Janine Marin - communications expert
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Job interviews are about as fun as extracting wisdom teeth – it’s painful but it’s got to be done. What I find to be the worst part of the interview process, though, is not the nerves or thinking ‘what the hell are they going to ask?’

It’s the waiting game… you know, that (dreaded) time between the interview and when you hear from them next, when the cinema in your mind starts screening ‘what if’ and ‘should’ve’ scenes: “What if they don’t like me?” “I should’ve answered that question better.” “What if they saw through my BS?” This type of self-inflicted pain can go on and on.

So, how do you minimise the risk of stuffing up a job interview?

  Like I said earlier, job interviews are painful but you can lessen the pain if you remember one thing: ask them questions.

It was only in the latter half of my 20’s that I mustered the courage to ask my future employer questions in the interview and put them on the spot.

It was actually empowering for me, and ever since then I’ve armed myself with questions. Like I wrote in this blog about the ‘10 questions you must ask your future employer during a job interview’, job interviews are your best opportunity to find out if a company is a good fit for you.

Amy Hoover, president of TalentZoo, says there’s another reason you should always prepare questions. “It’s expected — and if you don’t ask at least two questions, you will appear disinterested, or worse, less intelligent and engaged than a prospective employer would like.”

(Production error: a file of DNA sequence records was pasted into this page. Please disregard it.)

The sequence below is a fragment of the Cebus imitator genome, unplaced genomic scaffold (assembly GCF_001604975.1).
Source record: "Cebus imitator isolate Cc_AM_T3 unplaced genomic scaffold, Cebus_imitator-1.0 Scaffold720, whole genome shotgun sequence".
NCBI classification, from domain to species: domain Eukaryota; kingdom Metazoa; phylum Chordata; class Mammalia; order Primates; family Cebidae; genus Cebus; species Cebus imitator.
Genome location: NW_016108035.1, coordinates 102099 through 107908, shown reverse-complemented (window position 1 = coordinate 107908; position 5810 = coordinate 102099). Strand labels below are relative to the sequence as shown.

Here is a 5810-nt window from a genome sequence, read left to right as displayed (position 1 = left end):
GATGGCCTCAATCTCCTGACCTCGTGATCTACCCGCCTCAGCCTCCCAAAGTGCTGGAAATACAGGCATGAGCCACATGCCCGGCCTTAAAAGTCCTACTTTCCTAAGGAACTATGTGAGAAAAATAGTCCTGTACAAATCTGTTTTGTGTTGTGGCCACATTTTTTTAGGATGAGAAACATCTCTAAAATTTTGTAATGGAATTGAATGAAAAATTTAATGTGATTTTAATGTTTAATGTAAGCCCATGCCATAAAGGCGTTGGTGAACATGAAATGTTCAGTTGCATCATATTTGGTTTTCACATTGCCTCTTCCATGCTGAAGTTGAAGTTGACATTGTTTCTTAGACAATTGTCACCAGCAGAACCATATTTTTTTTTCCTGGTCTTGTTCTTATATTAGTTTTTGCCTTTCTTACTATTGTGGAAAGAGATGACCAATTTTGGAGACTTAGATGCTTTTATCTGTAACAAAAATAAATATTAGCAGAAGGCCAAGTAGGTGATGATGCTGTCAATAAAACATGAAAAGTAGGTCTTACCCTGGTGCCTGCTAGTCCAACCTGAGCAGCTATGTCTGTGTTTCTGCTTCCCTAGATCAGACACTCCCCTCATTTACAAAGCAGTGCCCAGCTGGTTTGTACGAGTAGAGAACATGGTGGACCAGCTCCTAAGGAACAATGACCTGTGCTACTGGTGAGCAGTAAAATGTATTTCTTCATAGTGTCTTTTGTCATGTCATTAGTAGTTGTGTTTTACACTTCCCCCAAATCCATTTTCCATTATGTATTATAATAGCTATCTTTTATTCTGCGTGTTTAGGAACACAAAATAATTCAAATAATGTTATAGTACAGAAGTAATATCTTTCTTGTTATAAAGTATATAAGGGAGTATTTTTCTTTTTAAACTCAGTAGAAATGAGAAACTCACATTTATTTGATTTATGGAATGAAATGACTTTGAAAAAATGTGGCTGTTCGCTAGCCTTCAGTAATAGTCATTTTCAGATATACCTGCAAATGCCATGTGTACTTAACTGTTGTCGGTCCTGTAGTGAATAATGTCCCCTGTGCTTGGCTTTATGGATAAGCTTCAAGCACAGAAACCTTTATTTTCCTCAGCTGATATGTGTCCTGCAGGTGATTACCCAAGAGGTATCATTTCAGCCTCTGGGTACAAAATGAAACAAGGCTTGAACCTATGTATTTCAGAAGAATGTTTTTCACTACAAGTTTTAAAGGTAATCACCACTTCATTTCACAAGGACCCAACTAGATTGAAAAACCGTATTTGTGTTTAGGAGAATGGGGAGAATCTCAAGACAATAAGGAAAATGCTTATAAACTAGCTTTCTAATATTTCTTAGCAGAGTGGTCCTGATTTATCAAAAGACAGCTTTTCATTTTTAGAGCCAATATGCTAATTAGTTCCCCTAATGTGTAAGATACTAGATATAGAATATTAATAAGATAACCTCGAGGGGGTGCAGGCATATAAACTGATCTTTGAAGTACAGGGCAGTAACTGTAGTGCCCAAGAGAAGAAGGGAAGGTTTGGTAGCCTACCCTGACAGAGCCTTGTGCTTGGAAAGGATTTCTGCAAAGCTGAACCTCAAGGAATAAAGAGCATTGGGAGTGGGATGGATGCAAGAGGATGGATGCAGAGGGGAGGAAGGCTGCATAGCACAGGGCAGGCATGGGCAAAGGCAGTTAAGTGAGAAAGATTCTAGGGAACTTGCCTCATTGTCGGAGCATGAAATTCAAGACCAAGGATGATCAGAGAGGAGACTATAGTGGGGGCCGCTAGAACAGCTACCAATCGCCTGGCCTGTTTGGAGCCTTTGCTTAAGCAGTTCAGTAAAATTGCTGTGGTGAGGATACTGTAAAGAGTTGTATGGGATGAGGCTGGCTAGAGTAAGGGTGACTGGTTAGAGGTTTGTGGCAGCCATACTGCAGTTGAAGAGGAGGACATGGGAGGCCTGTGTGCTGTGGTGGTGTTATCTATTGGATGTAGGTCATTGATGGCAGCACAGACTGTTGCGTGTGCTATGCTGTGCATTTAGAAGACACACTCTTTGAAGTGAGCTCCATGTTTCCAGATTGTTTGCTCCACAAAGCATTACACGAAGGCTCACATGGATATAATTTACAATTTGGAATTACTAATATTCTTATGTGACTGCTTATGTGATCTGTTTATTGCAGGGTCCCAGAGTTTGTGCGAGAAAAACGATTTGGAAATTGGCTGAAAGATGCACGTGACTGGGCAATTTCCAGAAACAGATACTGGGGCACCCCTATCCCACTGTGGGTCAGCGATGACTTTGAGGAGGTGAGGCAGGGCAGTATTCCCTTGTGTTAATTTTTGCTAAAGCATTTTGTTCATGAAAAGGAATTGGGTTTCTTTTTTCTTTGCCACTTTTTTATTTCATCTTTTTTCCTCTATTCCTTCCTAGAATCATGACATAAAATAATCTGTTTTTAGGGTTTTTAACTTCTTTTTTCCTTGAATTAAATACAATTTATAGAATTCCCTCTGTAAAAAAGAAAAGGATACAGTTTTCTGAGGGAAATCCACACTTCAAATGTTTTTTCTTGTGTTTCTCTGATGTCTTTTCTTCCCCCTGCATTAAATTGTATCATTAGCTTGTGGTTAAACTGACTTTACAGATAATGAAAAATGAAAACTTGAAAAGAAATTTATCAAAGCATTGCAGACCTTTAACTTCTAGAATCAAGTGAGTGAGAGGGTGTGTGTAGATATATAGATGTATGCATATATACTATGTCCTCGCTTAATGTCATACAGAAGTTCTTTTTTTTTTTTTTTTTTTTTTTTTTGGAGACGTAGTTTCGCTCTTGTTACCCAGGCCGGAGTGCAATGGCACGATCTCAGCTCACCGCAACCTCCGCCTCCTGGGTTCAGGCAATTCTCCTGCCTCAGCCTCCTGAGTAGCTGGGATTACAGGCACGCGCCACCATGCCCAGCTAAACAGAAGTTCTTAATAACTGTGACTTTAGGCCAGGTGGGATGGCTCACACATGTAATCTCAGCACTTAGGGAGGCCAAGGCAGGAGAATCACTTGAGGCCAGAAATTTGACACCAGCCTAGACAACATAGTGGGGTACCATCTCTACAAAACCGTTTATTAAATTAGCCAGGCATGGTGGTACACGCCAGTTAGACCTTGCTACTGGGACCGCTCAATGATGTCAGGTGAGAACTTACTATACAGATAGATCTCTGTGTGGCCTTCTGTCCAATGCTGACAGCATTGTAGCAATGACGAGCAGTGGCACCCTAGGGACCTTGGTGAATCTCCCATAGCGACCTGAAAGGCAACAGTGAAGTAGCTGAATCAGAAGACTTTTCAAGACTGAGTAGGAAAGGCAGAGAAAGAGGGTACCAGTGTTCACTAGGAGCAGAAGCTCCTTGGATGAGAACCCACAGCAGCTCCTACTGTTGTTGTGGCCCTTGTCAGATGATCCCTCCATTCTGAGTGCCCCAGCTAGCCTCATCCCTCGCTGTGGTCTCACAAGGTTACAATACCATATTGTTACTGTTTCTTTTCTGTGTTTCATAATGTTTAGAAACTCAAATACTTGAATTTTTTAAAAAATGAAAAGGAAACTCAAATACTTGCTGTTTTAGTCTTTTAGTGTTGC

Dave Kerpen, Founder & CEO, Likeable Local, NY Times Best-Selling Author & Speaker, shares the same view on his blog, saying that if you don’t ask questions you might as well not show up:

“She answered all of my questions well, and seemed like a potential excellent fit for our company. Yet, despite all of this, she didn’t receive another interview, and I absolutely couldn’t seriously consider hiring her. What went wrong? …. By not asking questions, she told me she wasn’t truly interested in learning more, in creating value, and in our company. I couldn’t hire an otherwise very-well-qualified candidate because, in her lack of questions, she displayed a lack of passion for, interest in, and curiosity about our company and the position.”

So, how should you best prepare for when the tables are turned and the interviewer asks, “Do you have any questions for me?”  

  • Research what’s worked for others: Google ‘questions to ask during a job interview’ and you’ll have 4 million search results to choose from. You can’t go wrong. Or, you could easily see the top 10 questions I’ve asked in job interviews which have left a great impression time and time again.
  • Choose 5, ask 3: Shortlist your questions to five and ask three in the interview. I recommend asking a question about career progression, company culture and how your role fits into the company’s vision.
  • Take a notebook: In majority of my interviews I’ve taken a notebook with me full of key company information and my questions to ask. Having this allows me to comfortably listen to the interviewer, jot down important points and have my questions handy.  I’ve done this in the past and it’s never done any harm.